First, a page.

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October 7, 1965, Vol. X, No. 51
Dylan in October
By Jack Newfield
They booed Bob Dylan at Newport in July, they insulted him at Forest Hills in August, but last Friday at Carnegie Hall they screamed for more of his “rock folk” poetry.
“I didn’t think you would like it,” he said shyly before doing the first encore anyone could remember him doing.
The concert was almost a Defend Bob Dylan Rally. The house was filled with his most passionate followers. There was hardly a sound during the first half of the program, as one after another, with few introductions, Dylan sang his poems called folk-songs. And it was, in fact, like a poetry reading at the 92nd Street YMHA. Future generations of college literature students, I think, will be taught Dylan, and his private symbols and allegories explained. They will discuss his obsession with death, his hostility toward women, and his hypnotic rhythm the way they now discuss aspects of Carl Sandburg and Vachel Lindsay.
The second half of the concert was devoted to Dylan’s amplified band, consisting of electronic bass, guitar, organ, piano, and drums. At the beginning there were a few boos, perhaps a conditioned response from the previous concerts.
The songs were all familiar: “Ain’t Gonna Work on Maggie’s Farm.” “Mr. Jones.” “It Ain’t Me, Babe.” And on this third try, it became clear he had sold his new style to his fans. After each tune the cheers grew deeper and wilder. And Dylan, tense and frail, his diction better and his voice more magnetic than ever before, was clearly enjoying his vindication.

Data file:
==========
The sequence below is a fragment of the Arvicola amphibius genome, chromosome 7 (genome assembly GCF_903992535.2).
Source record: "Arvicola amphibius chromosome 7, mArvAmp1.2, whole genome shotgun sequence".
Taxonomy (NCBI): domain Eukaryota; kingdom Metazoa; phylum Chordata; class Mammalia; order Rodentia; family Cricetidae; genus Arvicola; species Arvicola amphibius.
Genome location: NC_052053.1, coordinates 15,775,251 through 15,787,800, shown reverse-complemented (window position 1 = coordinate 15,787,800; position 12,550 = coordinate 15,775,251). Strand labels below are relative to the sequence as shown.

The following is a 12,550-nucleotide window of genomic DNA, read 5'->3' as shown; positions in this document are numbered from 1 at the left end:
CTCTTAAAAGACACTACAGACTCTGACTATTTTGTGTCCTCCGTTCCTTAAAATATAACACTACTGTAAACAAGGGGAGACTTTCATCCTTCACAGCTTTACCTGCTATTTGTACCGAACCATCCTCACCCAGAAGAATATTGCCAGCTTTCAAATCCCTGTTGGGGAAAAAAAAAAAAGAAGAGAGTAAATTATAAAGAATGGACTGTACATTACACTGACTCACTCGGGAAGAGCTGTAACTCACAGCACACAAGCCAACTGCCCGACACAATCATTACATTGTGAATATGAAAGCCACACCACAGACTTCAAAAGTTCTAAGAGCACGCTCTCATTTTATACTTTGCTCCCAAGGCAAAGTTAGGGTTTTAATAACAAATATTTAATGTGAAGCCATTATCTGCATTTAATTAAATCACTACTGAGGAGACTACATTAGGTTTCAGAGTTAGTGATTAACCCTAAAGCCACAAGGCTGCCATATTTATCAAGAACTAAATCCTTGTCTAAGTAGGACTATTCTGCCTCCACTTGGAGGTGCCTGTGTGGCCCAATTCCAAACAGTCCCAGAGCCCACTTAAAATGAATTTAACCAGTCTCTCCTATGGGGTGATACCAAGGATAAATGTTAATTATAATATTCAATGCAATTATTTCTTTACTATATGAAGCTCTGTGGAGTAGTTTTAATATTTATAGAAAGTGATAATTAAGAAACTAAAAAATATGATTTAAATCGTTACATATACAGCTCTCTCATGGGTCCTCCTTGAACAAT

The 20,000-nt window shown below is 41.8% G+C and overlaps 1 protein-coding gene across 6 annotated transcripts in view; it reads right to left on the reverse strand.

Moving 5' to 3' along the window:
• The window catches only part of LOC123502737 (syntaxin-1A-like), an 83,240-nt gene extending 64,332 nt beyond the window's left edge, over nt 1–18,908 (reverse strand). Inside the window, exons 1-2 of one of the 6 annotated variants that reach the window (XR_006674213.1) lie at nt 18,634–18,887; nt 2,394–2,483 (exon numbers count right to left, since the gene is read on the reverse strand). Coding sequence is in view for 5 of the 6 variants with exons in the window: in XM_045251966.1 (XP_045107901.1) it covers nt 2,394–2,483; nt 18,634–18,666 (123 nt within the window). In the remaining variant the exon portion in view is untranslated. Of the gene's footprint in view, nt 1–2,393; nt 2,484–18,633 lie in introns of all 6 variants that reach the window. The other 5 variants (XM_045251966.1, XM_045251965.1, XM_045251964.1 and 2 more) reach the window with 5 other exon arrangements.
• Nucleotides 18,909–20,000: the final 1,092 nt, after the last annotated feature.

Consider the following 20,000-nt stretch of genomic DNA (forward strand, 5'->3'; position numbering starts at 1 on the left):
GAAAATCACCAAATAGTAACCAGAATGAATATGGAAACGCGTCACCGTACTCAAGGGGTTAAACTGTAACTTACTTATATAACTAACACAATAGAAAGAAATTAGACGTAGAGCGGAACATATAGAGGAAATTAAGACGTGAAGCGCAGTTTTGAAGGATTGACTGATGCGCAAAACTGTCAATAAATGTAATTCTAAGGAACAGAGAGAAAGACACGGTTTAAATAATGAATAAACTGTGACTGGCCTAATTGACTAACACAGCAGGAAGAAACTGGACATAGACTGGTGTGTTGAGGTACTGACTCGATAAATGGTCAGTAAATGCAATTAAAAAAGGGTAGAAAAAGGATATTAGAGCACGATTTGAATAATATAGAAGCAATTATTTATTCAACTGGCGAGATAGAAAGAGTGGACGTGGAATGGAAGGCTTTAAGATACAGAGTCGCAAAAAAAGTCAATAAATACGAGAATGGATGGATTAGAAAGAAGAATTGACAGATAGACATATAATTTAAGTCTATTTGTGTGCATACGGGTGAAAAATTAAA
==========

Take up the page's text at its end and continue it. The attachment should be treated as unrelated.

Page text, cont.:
At the end of the Forest Hills concert, many of Dylan’s young fans stood and booed. But Friday after his final number, “Like a Rolling Stone,” they clapped and cheered and dozens of them rushed to the stage screaming “more, more, more.” And Dylan, smiling that little boy smile, came out of the wings for his encore while his fans, 12 and 14 and 16 years old, sat mesmerized in the aisle at the foot of the stage.
A new cultural tradition is evolving in America. It is the opposite of High Culture; perhaps it is more significant and certainly is is more vital. Seymour Krim once called it “the culture of the streets.” Charlie Parker exemplified it in the ’40s, Allen Ginsberg and Lenny Bruce and William Burroughs contributed to it. And so too does Dylan with his fusion of symbolic poetry and a new kind of folk music.
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This article from the Village Voice Archive was posted on October 21, 2009